Bus Nut
 
Eric von Kleist's Avatar
 
Join Date: Feb 2004
Location: Grundy, Virginia
Posts: 632
Year: 1985
Coachwork: ThomasBuilt
Chassis: International Harvester S-1700
Engine: 9L IHC V-8 Diesel 180HP
Rated Cap: 60
Table is done! Yippee!!

The table is finished! Yippee! It works great! I used the belt sander to make it smooth - not perfectly flat, but pretty darn close, at least on the plywood surfaces. It is plenty big for seating four, and folds up to the wall to seat two with plenty of room. When seating two, there is actually more per person dining space than with four: with two to a side (four people) each person has 1/2 of 38" for a place setting, but with one to a side (two people), the wide side of the folding table is 24" wide, which is considerably bigger than the 19" available per person when seating four. I haven't converted it into a bed yet, because other projects are demanding attention (and I don't have any cushions to cover the bed yet, anyway), but I'm sure it will work. It is quite sturdy. The adjustable leg system works great and looks very interesting from a design standpoint. There is plenty of legroom under the table, and you can sit in any configuration without bumping your knees on the table leg, and without your feet hitting the foot of the table leg. Other than the quality of the carpentry work, I am very pleased with this table. As the farmer said in the movie "Babe", "that'll do, Pig".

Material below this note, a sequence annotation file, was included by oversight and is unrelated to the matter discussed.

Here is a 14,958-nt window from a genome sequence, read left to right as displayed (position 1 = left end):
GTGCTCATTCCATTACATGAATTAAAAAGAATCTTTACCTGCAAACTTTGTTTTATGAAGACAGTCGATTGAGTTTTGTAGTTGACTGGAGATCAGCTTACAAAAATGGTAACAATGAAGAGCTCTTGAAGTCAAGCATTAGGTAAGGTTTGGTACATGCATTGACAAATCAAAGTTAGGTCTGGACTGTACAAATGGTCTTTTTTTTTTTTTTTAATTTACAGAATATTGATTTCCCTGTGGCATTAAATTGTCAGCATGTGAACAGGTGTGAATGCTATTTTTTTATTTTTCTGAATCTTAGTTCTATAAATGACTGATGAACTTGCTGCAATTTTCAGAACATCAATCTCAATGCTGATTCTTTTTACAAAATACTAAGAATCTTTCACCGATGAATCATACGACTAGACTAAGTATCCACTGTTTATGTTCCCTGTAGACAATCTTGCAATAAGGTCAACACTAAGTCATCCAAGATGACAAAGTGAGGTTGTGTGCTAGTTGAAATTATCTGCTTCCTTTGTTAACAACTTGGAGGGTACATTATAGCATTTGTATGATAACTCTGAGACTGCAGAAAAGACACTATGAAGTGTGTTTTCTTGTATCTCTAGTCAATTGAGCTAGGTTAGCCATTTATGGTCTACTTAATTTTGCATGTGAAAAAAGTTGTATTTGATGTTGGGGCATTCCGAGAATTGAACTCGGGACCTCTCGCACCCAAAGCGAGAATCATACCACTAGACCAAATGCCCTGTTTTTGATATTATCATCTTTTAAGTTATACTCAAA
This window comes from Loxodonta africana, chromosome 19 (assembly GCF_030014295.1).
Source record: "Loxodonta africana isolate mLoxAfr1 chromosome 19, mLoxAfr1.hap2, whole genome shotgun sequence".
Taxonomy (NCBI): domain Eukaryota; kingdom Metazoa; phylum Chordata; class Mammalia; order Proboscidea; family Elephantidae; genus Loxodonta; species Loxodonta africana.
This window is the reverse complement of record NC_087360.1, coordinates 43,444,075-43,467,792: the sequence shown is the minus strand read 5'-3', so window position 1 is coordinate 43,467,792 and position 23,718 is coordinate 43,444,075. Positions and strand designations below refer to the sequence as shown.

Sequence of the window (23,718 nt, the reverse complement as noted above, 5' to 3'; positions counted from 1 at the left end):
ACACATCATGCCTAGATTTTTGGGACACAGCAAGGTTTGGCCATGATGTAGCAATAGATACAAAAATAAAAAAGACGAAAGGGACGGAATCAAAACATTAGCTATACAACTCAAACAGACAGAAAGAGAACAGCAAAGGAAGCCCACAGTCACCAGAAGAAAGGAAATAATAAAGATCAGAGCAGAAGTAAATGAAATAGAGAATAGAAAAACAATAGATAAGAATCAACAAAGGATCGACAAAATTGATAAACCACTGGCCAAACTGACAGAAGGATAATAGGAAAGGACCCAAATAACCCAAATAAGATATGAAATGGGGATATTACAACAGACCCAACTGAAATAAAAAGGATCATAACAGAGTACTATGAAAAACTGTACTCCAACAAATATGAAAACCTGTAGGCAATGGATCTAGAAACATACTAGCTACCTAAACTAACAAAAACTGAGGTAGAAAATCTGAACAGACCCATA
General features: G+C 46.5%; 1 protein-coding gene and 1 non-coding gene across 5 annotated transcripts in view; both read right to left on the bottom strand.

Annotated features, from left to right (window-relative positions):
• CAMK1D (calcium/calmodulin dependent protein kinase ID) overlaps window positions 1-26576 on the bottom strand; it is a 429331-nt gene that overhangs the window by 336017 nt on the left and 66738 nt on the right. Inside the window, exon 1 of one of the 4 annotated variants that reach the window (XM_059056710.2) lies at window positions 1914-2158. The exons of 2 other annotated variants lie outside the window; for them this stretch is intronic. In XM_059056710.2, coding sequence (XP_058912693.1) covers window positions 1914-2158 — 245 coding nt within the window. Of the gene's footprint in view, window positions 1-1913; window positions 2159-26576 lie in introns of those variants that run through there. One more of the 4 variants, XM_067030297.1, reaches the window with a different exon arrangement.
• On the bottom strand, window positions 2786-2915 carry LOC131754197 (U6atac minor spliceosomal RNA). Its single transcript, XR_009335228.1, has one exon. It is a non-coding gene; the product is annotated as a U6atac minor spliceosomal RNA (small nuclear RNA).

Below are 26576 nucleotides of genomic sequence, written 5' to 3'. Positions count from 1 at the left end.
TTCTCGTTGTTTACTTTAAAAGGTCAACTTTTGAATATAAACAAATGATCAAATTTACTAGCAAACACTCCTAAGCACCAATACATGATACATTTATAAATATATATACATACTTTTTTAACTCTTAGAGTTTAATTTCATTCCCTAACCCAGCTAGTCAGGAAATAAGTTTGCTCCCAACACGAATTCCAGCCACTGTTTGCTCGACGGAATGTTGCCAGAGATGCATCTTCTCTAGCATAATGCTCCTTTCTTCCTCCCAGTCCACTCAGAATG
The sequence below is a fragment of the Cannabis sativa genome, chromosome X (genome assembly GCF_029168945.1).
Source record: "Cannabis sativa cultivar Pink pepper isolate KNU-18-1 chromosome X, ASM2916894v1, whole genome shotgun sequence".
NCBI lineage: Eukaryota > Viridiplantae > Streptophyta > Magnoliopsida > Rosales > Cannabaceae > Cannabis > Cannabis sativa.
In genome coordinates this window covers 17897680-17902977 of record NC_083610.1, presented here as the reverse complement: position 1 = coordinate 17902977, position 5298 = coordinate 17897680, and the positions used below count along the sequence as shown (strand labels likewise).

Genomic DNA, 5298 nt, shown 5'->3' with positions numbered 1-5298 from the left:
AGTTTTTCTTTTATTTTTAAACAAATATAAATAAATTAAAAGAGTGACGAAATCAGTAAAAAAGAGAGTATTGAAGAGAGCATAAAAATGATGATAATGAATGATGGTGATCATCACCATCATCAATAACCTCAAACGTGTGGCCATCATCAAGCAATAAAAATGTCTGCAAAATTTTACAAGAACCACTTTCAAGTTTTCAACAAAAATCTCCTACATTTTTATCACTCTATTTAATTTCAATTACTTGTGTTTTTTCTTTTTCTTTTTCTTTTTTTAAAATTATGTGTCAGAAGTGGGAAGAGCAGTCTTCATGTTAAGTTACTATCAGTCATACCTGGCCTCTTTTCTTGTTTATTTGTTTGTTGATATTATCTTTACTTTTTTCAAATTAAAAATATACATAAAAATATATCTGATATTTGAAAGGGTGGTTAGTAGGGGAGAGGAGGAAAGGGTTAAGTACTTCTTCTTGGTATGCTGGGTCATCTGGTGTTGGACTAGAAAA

I installed the corrugated steel roofing on one wall of the shower lavatory area, and that went pretty smoothly. I had some problems with my measuring technique in cutting the sheet metal, but other than that it was a quick job. It looks pretty nice. Definitely a unique wall covering! I need to finish that area (lavatory/shower) so I can get on to some other things.